What the research says: Taking echinacea at the first sign of a cold can ease symptoms and shorten duration, according to a 2004 study published in the Journal of Clinical Pharmacy and Therapeutics. In the same study, University of Alberta researchers found that volunteers who took echinacea experienced 23 percent lower symptom scores than those who did not.
How to use it: Take 200 mg of an echinacea supplement twice daily for a maximum of two weeks, decreasing as you improve. Avoid if you have an autoimmune disease, as it stimulates the immune system.
Why it works: Homeopathic remedies seem most promising when treating cold or flu at the first sign of an infection. According to the manufacturer, the homeopathic throat and nasal spray FluNada (from STS Health, stshealth.com) coats throat and nasal pathways, where viruses typically enter the body. The product is made with herbs that have antiviral, anti-inflammatory and antibacterial properties including elderberry, eucalyptus and mint. “It’s designed to inhibit replication of viruses before they can overtake your immune system,” says Suzy Cohen, a pharmacist and author of The 24-Hour Pharmacist. Use it if you have a runny or blocked nose, a sore throat, cough or body aches and pains. Another homeopathic remedy, Oscillococcinum, (from Boiron, boironusa.com) is best used at the onset of flu symptoms.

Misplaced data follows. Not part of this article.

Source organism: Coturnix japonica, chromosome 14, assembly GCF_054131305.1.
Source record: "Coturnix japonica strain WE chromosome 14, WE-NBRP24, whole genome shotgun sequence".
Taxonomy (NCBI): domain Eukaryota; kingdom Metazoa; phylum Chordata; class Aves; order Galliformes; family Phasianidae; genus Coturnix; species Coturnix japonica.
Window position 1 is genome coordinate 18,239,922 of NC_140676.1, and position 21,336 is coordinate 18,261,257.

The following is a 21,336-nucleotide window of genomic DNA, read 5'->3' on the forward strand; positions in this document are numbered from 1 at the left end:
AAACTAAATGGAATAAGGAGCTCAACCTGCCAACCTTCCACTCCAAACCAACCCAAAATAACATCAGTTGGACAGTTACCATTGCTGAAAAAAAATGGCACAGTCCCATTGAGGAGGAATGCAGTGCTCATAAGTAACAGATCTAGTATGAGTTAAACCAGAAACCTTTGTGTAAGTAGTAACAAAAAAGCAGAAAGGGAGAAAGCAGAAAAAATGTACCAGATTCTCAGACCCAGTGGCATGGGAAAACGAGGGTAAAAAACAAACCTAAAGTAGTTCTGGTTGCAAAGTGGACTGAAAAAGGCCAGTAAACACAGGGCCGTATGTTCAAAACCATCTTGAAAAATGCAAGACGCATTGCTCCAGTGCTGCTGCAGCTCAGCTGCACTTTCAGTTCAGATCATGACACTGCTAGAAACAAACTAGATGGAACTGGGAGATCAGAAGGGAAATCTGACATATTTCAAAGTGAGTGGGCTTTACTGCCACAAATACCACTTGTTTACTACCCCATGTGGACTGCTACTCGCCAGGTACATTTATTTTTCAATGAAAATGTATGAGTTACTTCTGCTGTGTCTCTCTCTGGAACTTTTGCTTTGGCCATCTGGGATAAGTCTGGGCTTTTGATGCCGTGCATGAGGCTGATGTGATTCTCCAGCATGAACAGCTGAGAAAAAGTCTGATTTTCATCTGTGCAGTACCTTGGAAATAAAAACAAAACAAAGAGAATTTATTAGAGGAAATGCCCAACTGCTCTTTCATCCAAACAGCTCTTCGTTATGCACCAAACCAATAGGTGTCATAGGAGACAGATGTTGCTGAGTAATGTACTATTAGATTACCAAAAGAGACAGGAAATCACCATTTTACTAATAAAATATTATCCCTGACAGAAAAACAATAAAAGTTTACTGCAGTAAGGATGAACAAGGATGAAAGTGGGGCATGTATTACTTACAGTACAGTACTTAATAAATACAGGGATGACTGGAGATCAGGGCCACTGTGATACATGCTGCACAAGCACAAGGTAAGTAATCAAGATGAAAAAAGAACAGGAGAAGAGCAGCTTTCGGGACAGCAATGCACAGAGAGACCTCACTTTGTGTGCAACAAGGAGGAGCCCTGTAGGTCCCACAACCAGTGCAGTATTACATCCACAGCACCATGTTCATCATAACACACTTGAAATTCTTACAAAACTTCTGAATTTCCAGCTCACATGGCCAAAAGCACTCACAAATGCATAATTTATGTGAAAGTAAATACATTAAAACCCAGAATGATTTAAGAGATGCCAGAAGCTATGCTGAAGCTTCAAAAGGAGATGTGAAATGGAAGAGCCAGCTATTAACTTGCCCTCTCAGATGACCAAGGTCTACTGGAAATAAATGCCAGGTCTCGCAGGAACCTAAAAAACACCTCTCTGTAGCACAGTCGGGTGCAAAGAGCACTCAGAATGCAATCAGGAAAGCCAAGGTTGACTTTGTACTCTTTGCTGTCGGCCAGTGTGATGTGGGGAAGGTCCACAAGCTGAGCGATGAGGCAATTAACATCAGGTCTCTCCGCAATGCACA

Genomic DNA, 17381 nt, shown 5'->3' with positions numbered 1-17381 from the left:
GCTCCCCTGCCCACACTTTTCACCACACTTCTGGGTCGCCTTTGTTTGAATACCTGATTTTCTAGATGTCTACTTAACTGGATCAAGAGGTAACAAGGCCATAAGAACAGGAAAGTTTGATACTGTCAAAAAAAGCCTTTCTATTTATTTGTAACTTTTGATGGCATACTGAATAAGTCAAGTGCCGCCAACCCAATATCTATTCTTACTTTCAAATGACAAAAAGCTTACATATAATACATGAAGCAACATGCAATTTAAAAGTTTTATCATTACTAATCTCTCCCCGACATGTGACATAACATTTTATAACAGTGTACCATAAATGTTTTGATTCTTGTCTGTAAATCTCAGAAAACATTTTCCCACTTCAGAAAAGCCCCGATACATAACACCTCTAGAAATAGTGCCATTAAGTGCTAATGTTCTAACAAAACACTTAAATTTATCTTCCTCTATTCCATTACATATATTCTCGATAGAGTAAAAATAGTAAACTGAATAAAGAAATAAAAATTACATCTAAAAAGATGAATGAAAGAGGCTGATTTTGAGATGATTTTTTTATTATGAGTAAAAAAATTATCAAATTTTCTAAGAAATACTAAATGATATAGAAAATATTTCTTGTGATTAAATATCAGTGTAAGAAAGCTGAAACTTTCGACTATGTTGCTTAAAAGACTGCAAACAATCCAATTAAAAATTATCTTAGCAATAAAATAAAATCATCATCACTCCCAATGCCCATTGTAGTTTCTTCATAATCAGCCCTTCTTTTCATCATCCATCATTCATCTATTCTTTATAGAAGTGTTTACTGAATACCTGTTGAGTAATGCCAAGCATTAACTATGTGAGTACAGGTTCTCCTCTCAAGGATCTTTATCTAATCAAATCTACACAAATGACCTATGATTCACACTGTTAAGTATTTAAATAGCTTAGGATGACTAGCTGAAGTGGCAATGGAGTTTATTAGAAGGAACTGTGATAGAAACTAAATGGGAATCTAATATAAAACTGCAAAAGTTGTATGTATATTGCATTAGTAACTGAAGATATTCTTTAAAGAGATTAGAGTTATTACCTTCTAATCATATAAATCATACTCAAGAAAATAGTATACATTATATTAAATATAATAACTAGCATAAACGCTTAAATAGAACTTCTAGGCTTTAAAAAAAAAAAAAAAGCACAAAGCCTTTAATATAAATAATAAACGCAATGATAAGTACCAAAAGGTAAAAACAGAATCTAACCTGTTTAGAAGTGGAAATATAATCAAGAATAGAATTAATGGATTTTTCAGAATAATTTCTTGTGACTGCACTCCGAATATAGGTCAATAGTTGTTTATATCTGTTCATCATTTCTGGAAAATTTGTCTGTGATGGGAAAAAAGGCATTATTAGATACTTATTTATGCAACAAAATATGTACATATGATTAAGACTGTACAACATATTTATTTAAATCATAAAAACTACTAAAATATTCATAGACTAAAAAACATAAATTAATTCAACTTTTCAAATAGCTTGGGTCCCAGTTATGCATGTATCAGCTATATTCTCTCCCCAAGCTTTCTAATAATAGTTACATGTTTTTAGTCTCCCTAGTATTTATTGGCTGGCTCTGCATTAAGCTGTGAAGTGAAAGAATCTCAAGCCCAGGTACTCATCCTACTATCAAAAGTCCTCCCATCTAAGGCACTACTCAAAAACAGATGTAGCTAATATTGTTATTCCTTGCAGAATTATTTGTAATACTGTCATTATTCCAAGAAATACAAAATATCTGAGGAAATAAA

What the research says: According to the company, FluNada has been laboratory tested to be more than 99 percent effective against multiple cold and flu viruses, including H1N1, H2N3, H5N1, H7N9, rhinovirus, coronavirus and respiratory syncytial virus (RSV). “Scientific data shows that FluNada kills viruses within five minutes, meaning a fast reduction in symptoms,” Cohen says.